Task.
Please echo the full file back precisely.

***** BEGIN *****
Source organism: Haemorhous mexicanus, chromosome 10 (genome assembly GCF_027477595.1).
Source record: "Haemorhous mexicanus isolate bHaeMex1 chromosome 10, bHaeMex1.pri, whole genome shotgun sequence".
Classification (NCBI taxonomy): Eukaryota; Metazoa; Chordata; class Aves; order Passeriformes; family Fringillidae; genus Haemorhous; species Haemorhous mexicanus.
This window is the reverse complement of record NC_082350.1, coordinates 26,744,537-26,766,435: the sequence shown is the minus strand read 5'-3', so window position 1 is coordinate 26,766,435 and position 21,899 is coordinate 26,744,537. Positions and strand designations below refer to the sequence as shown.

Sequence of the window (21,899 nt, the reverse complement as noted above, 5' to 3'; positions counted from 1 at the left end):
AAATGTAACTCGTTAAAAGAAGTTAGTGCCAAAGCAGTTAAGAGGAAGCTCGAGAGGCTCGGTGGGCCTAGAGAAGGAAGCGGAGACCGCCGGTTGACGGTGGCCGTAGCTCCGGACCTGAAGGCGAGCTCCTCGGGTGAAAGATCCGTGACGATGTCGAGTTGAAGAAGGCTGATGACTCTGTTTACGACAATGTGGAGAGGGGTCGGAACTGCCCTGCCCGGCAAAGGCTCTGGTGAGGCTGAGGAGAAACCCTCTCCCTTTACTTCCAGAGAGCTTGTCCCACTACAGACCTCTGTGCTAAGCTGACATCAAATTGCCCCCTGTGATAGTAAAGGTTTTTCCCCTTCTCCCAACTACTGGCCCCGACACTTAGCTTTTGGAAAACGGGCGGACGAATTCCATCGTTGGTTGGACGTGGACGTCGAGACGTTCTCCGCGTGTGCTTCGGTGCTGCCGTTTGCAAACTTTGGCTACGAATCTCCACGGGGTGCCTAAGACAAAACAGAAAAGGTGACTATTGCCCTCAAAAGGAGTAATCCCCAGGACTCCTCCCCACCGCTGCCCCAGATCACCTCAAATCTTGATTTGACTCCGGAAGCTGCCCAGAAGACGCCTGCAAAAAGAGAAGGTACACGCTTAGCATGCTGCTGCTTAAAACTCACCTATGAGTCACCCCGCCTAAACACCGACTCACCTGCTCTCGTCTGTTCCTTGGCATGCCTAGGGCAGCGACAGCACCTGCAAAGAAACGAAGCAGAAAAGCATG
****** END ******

Source organism: Haemorhous mexicanus, chromosome 10 (genome assembly GCF_027477595.1).
Source record: "Haemorhous mexicanus isolate bHaeMex1 chromosome 10, bHaeMex1.pri, whole genome shotgun sequence".
Classification (NCBI taxonomy): Eukaryota; Metazoa; Chordata; class Aves; order Passeriformes; family Fringillidae; genus Haemorhous; species Haemorhous mexicanus.
This window is the reverse complement of record NC_082350.1, coordinates 26,744,537-26,766,435: the sequence shown is the minus strand read 5'-3', so window position 1 is coordinate 26,766,435 and position 21,899 is coordinate 26,744,537. Positions and strand designations below refer to the sequence as shown.

Sequence of the window (21,899 nt, the reverse complement as noted above, 5' to 3'; positions counted from 1 at the left end):
AAATGTAACTCGTTAAAAGAAGTTAGTGCCAAAGCAGTTAAGAGGAAGCTCGAGAGGCTCGGTGGGCCTAGAGAAGGAAGCGGAGACCGCCGGTTGACGGTGGCCGTAGCTCCGGACCTGAAGGCGAGCTCCTCGGGTGAAAGATCCGTGACGATGTCGAGTTGAAGAAGGCTGATGACTCTGTTTACGACAATGTGGAGAGGGGTCGGAACTGCCCTGCCCGGCAAAGGCTCTGGTGAGGCTGAGGAGAAACCCTCTCCCTTTACTTCCAGAGAGCTTGTCCCACTACAGACCTCTGTGCTAAGCTGACATCAAATTGCCCCCTGTGATAGTAAAGGTTTTTCCCCTTCTCCCAACTACTGGCCCCGACACTTAGCTTTTGGAAAACGGGCGGACGAATTCCATCGTTGGTTGGACGTGGACGTCGAGACGTTCTCCGCGTGTGCTTCGGTGCTGCCGTTTGCAAACTTTGGCTACGAATCTCCACGGGGTGCCTAAGACAAAACAGAAAAGGTGACTATTGCCCTCAAAAGGAGTAATCCCCAGGACTCCTCCCCACCGCTGCCCCAGATCACCTCAAATCTTGATTTGACTCCGGAAGCTGCCCAGAAGACGCCTGCAAAAAGAGAAGGTACACGCTTAGCATGCTGCTGCTTAAAACTCACCTATGAGTCACCCCGCCTAAACACCGACTCACCTGCTCTCGTCTGTTCCTTGGCATGCCTAGGGCAGCGACAGCACCTGCAAAGAAACGAAGCAGAAAAGCATG